- YouTubers can earn money from a cut of ad revenue on both their shorts and long-form videos.
- YouTube income per 1,000 views was between $1.61 and $29.30 for long-form videos, creators said.
- Shorts made much less money, with creators earning $0.04 to $0.06 per 1,000 views.
How much a YouTube creator earns for 1,000 views can change based on a variety of factors, from the type of content they make to whether they do short-form or long-form video.
Insider has spoken with dozens of creators to understand their YouTube income per 1,000 views, otherwise known as their RPM rate (revenue per mille).
Eight YouTubers who make long-form videos shared their YouTube income per 1,000 views, which ranged from $1.61 to $29.30.
At the highest end was YouTuber Josh Mayo.
“It’s grown to this massive business that is very lucrative, and I’m very thankful for all of it,” Mayo said, adding that his RPM rate went from around $6 in October 2021 to $29.30 in October 2022, growth that he attributed to creating creating more content around personal finance. (Read more about Mayo’s business.)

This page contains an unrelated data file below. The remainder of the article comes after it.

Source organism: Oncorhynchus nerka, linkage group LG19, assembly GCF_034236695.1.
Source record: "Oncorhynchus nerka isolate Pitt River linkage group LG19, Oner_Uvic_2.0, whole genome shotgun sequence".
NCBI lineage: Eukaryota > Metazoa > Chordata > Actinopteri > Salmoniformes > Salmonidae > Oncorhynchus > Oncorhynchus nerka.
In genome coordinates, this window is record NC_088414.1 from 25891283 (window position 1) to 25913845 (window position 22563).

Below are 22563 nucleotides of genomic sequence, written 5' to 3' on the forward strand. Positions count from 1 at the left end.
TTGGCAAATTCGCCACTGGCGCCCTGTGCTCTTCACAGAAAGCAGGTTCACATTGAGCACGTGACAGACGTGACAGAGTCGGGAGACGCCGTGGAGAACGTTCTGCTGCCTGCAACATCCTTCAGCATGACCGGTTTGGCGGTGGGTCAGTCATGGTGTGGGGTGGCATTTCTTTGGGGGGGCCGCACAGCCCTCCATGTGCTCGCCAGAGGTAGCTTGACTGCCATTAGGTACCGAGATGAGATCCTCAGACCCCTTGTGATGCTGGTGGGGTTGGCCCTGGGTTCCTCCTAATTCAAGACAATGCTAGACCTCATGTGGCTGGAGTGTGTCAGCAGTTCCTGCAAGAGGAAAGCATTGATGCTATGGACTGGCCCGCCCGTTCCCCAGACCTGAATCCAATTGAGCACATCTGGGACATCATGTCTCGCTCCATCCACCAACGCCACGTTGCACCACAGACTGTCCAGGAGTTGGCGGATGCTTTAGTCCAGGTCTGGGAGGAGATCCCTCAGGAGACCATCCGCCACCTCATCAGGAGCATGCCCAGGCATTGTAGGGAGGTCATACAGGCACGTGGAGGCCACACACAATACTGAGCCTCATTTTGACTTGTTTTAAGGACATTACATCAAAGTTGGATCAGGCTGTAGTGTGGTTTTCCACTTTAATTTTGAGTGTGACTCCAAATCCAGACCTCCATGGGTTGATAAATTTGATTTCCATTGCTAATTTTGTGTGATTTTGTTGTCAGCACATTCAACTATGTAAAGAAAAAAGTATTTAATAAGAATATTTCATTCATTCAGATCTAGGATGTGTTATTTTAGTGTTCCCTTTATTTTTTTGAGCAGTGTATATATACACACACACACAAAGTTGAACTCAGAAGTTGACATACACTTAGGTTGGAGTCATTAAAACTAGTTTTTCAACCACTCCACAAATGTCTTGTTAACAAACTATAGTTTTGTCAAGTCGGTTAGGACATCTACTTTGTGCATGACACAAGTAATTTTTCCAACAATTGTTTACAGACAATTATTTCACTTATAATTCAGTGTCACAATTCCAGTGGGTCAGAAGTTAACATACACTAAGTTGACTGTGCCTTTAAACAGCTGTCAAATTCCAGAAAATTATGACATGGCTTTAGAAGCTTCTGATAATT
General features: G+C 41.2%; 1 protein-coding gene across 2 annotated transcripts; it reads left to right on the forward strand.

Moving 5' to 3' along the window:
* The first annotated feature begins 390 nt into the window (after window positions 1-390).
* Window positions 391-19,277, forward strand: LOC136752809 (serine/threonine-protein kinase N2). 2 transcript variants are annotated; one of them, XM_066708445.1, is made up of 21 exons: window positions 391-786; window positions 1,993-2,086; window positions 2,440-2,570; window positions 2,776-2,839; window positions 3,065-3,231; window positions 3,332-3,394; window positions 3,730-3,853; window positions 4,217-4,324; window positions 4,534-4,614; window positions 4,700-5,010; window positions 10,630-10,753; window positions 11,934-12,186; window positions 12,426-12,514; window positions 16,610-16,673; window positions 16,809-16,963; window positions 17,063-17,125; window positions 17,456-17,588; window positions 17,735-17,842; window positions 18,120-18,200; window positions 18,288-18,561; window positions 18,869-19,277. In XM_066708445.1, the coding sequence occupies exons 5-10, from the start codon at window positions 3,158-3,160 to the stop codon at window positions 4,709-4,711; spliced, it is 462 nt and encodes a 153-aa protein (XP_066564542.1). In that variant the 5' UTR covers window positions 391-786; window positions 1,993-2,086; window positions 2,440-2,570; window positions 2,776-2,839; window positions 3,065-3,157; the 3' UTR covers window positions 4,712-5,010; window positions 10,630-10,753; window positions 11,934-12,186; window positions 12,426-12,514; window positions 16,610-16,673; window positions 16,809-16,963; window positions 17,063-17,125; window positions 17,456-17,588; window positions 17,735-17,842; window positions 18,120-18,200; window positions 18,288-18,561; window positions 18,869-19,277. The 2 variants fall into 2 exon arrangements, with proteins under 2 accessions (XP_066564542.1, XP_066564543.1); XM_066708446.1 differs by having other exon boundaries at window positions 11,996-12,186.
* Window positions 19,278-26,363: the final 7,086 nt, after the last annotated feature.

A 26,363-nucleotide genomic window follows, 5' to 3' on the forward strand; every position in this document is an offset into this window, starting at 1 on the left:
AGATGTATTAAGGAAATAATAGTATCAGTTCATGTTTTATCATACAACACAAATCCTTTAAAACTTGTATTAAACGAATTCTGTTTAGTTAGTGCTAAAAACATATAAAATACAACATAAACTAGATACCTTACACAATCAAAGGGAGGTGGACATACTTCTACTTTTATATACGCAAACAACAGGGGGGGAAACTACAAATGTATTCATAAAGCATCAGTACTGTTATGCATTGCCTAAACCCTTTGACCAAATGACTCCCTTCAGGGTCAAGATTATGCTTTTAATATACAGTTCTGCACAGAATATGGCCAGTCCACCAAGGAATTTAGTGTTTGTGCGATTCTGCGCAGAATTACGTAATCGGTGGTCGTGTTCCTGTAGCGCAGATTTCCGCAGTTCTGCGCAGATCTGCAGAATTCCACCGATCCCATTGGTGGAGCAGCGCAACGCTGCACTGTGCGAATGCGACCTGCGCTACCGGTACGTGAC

YouTube creators can earn 55% of the revenue from Google-placed ads on their videos when they join the YouTube Partner Program, or YPP. To qualify for the program, they must have 1,000 subscribers and 4,000 hours of watch time on their long-form videos.
Creators also recently became able to earn money from YouTube shorts, its short-form video offering. Creators who reach 10 million views in 90 days on Shorts, as well as 1,000 subscribers, are able to join the Partner Program.
So far, these YouTubers have not earned as much money per 1,000 views as long-form creators.
Seven YouTubers shared their YouTube income per 1,000 views from shorts. Their RPMs ranged from $0.04 to $0.06.
“Perspective is key here,” YouTuber Riley Lemon said. “Yes, right now, you wouldn’t be able to quit your full-time job from shorts alone, however, it presents a unique opportunity to grow your personal brand on YouTube at a rate that hasn’t been achievable for most creators.” She made $383.13 in a month for 7 million views on shorts.
In this case, YouTube pools revenue from ads on Shorts. YouTube pays an undisclosed amount to record labels for music licensing, and creators get 45% of the remaining money based on their percentage of the total shorts views on the platform.
Creators on YouTube typically have a number of income streams, including sponsored content. Here’s more about how they make money, and how much they earn: